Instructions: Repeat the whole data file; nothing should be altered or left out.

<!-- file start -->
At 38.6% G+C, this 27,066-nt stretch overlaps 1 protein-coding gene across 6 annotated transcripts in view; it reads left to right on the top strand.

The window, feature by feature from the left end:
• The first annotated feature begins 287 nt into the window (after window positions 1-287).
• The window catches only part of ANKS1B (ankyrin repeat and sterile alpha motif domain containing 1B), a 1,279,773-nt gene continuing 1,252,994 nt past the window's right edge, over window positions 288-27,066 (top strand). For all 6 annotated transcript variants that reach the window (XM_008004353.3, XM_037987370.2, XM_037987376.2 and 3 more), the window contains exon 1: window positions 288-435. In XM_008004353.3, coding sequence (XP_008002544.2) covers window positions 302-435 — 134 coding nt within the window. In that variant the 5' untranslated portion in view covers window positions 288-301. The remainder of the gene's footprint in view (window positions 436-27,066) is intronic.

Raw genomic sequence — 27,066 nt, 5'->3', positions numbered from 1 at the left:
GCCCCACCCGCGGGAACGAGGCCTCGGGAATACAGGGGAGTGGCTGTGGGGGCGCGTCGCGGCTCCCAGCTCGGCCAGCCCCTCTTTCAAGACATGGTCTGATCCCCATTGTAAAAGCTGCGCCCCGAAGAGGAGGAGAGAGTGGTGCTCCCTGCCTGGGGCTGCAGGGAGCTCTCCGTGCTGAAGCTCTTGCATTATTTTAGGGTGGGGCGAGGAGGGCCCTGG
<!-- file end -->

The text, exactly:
At 38.6% G+C, this 27,066-nt stretch overlaps 1 protein-coding gene across 6 annotated transcripts in view; it reads left to right on the top strand.

The window, feature by feature from the left end:
• The first annotated feature begins 287 nt into the window (after window positions 1-287).
• The window catches only part of ANKS1B (ankyrin repeat and sterile alpha motif domain containing 1B), a 1,279,773-nt gene continuing 1,252,994 nt past the window's right edge, over window positions 288-27,066 (top strand). For all 6 annotated transcript variants that reach the window (XM_008004353.3, XM_037987370.2, XM_037987376.2 and 3 more), the window contains exon 1: window positions 288-435. In XM_008004353.3, coding sequence (XP_008002544.2) covers window positions 302-435 — 134 coding nt within the window. In that variant the 5' untranslated portion in view covers window positions 288-301. The remainder of the gene's footprint in view (window positions 436-27,066) is intronic.

Raw genomic sequence — 27,066 nt, 5'->3', positions numbered from 1 at the left:
GCCCCACCCGCGGGAACGAGGCCTCGGGAATACAGGGGAGTGGCTGTGGGGGCGCGTCGCGGCTCCCAGCTCGGCCAGCCCCTCTTTCAAGACATGGTCTGATCCCCATTGTAAAAGCTGCGCCCCGAAGAGGAGGAGAGAGTGGTGCTCCCTGCCTGGGGCTGCAGGGAGCTCTCCGTGCTGAAGCTCTTGCATTATTTTAGGGTGGGGCGAGGAGGGCCCTGG